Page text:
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Thank you, Mr Speaker.
I thank the Prime Minister for his words just then.
All of us in this place condemn this horrific attack and its perpetrator.
We all offer whatever comfort and sympathy we can to the injured and the frightened.
We send our condolences to the family mourning the loss of a loved one.
And we should all be very clear about one thing, very clear:
This attack was not revenge.
It was not retribution.
This was terrorism.
This was violence, aimed at the innocent.
Designed to spread fear and incite hatred.
And despite the injuries it inflicted, despite the pain it caused, the attack has failed.
It failed because the people of London and Britain – whose resilience has been sadly tried far too often in recent days and weeks because the people of London and Britain are bigger, are braver, are better than the extremists who seek to test them and divide them.
So far as we know, everyone injured in this attack was a Muslim. But every one of them was an ordinary British citizen, every one of them was a person of faith on their way home from evening prayers, standing outside the Muslim Welfare House – which, along with the Finsbury Park Mosque, had helped lead local commemorations to mark the one year anniversary of MP Jo Cox’s death.
At that moving ceremony, 48 hours before an unassuming hire van rammed an innocent crowd, the general Secretary of Finsbury Park Mosque said and I quote:
Both extremists do not represent us, do not represent our communities, do not represent our faiths.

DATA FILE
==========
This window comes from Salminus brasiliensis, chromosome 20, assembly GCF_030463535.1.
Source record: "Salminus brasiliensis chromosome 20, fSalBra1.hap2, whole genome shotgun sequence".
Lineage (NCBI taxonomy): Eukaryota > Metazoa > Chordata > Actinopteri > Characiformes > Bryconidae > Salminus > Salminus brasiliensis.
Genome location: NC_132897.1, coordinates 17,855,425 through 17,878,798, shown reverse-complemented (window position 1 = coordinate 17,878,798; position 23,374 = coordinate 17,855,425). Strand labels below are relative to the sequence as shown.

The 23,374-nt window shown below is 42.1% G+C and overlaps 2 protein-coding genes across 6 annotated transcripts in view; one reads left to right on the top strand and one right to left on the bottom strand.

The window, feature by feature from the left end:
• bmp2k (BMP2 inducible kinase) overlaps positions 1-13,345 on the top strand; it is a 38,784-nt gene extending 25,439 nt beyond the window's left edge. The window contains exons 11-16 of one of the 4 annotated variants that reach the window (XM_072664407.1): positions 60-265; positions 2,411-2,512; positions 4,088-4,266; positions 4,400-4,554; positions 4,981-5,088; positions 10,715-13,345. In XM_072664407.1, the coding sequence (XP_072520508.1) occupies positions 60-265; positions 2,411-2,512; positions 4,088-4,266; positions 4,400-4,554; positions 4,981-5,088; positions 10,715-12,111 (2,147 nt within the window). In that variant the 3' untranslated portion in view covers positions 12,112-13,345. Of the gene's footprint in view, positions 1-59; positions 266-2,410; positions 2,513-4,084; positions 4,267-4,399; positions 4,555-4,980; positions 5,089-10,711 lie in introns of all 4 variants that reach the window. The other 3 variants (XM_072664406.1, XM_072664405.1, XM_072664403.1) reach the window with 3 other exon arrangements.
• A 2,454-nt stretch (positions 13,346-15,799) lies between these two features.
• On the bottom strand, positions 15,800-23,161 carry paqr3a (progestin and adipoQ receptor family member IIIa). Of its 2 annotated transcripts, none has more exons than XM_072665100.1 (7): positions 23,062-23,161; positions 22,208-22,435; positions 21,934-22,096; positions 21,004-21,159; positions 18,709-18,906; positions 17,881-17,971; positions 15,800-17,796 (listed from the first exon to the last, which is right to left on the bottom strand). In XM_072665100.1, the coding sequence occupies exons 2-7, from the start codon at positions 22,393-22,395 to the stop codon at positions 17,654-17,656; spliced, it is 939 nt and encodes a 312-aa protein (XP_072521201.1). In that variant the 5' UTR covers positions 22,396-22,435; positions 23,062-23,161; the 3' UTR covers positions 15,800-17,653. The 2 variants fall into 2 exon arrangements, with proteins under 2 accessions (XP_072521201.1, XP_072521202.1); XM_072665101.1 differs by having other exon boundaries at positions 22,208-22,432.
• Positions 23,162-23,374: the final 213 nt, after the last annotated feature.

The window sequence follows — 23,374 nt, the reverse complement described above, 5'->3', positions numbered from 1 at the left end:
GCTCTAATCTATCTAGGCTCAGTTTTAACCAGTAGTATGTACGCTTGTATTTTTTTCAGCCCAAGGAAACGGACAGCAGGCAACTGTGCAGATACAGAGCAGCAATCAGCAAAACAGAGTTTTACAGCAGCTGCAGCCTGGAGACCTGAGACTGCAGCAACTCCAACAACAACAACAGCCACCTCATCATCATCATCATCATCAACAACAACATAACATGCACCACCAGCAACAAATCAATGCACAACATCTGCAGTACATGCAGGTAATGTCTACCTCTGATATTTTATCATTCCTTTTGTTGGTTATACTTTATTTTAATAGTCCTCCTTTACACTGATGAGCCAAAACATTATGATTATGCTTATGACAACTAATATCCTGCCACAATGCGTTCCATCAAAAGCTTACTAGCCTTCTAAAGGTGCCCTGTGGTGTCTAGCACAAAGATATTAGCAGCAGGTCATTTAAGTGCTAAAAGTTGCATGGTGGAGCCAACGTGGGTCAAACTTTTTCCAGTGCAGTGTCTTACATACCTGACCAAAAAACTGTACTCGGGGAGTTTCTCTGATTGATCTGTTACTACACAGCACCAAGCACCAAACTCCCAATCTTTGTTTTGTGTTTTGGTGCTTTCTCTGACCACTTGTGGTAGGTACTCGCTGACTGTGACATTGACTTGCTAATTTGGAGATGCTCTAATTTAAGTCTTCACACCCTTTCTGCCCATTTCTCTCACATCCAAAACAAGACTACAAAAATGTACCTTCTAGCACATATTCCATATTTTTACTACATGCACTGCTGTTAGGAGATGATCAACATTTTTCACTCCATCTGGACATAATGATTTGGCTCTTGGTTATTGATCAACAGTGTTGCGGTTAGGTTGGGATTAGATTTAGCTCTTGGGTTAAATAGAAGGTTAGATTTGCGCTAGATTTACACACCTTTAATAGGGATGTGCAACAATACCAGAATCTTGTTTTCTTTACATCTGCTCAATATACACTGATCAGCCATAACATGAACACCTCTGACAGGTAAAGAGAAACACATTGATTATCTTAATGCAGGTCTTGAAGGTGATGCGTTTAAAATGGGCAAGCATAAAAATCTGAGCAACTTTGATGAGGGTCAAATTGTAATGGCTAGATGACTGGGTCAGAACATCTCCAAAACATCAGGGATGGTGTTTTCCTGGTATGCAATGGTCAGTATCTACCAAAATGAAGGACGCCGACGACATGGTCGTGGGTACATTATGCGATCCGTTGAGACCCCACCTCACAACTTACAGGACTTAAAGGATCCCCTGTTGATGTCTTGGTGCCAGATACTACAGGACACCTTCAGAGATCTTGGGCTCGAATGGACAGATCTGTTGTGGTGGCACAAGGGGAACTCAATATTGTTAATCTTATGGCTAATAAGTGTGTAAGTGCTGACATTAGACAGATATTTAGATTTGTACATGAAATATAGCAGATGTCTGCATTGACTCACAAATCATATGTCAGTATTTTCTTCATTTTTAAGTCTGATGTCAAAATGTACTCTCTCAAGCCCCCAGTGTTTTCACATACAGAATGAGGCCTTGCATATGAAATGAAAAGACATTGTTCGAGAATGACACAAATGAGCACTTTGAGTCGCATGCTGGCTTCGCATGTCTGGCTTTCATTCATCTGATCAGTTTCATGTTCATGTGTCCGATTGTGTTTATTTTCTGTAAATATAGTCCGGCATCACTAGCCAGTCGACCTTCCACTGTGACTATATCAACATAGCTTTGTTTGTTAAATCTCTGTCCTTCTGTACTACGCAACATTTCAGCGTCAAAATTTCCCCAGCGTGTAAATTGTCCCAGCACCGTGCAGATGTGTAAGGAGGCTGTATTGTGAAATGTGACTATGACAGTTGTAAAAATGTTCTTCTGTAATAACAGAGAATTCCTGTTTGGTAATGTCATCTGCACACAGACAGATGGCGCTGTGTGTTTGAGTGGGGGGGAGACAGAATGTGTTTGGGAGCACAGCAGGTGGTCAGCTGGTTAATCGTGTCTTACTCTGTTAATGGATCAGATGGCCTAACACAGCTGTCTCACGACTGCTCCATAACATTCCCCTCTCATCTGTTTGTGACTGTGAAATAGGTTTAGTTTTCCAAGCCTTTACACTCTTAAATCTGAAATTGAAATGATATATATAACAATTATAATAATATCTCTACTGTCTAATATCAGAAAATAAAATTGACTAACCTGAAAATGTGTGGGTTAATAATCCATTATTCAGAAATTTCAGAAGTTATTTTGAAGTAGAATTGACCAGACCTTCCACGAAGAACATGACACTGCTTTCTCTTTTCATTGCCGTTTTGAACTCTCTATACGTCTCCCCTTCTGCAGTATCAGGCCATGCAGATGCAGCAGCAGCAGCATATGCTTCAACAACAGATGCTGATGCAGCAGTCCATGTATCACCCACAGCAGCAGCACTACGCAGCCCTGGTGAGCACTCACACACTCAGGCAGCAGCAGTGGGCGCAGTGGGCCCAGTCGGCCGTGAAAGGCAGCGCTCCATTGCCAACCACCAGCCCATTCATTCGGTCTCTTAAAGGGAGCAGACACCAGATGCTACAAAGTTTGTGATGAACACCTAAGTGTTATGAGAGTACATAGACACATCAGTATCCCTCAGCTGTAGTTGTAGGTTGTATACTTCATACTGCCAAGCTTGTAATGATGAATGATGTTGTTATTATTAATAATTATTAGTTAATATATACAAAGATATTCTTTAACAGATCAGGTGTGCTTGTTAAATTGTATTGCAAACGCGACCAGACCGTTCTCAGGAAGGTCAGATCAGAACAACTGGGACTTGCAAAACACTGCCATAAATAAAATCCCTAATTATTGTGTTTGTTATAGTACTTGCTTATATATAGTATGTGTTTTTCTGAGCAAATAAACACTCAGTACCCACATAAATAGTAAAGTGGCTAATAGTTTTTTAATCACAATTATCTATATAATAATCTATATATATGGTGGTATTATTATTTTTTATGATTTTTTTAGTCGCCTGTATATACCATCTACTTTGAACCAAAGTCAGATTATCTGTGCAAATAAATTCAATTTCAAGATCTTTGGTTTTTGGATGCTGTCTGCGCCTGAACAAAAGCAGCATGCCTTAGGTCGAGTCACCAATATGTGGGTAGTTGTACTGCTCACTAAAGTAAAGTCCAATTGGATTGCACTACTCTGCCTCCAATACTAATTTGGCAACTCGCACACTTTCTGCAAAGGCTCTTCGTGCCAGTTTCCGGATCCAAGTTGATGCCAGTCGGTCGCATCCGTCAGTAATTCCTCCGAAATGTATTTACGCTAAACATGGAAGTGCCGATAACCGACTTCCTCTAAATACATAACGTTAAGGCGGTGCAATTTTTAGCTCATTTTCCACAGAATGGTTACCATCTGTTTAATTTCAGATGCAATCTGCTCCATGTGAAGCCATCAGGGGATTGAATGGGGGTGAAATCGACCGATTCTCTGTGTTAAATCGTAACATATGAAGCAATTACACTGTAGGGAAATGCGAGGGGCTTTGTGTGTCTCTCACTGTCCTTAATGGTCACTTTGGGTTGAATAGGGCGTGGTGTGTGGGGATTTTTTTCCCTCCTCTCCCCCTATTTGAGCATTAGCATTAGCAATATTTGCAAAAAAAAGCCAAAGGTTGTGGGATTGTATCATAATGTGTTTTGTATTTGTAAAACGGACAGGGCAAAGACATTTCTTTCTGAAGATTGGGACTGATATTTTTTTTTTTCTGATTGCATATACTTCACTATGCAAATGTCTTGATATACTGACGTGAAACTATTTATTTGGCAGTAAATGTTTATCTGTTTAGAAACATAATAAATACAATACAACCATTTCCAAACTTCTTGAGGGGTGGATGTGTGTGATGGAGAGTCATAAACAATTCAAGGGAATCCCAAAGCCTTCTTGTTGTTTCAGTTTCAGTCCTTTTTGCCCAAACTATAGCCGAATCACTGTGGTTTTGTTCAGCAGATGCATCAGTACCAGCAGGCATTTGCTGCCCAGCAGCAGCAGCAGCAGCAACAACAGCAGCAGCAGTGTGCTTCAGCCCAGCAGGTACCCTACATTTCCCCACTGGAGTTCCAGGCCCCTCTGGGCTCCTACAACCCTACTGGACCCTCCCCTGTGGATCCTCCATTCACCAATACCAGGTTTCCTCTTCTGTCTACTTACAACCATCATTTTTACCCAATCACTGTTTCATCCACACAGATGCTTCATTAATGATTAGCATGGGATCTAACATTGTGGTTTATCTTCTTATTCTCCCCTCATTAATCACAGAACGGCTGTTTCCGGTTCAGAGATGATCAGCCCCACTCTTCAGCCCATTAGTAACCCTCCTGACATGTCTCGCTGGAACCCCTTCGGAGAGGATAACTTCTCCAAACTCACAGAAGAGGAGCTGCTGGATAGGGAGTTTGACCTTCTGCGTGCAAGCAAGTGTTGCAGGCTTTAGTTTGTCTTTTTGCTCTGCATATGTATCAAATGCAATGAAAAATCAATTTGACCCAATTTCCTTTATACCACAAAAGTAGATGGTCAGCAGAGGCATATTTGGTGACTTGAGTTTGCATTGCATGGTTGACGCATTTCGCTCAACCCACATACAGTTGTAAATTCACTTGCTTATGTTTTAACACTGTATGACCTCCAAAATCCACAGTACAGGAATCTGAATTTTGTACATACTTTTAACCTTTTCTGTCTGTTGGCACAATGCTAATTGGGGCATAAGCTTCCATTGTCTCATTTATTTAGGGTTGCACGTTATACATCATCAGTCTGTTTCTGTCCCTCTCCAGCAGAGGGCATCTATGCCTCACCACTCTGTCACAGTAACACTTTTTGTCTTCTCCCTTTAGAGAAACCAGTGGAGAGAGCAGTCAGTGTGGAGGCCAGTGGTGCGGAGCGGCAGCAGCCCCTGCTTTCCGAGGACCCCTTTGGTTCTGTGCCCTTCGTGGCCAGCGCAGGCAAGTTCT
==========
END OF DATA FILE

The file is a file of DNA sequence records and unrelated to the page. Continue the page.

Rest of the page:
They are a tiny minority, a bunch of murderers who only represent hatred, division and racism.
In the aftermath, the Mayor of London, Sadiq Khan, said it well:
Muslims will today be fasting, and tonight praying, and thinking once again of the heroic actions taken by our emergency services and ordinary bystanders.
For Australians, Finsbury Park is perhaps best known for being the home of the Arsenal Football Club.
On match days, the streets (and indeed the pubs) are chock-a-block with boisterous fans, on the walk to Emirates Stadium.
Many of them – young and old – wear the jerseys with the number 11, it's for Mesut Ozil.
Mesut Ozil is for those who don't follow the English Premier Leauge, a practising Muslim.
He's a German national champion of Turkish decent.
He is a creative play-maker for the Gunners.
One of a growing number of Muslim players making their mark in the Premier League.
In January this year, against Burnley, he and teammate Shkodran Mustafi both paused to pray before kick-off.
In July, next month he’ll be on the plane coming to Australia where Arsenal will play a friendly game against Sydney FC and the Western
Sydney Wanderers and he is most welcome as is the rest of his team.
When the new season starts-off in August, I have no doubt that Arsenal fans of all faiths and none will be back at the stadium. They'll be singing and chanting, strolling the streets.
They're more interested in seeing their team than worrying about the terrorists.
Tonight, I am sure the worshippers at Finsbury Park will return to their prayers.
Because this is what democracies are about.
Despite all of our arguments here, it's what all free peoples and free nations do in the face of fear.
We do not hide, we don’t change.
We do not vilify classes of minorities.
We live our lives, we carry on.
We are proud of our own skin and we see no need to change.
We keep the faith - that our way of life and our values will overcome all of the adversities.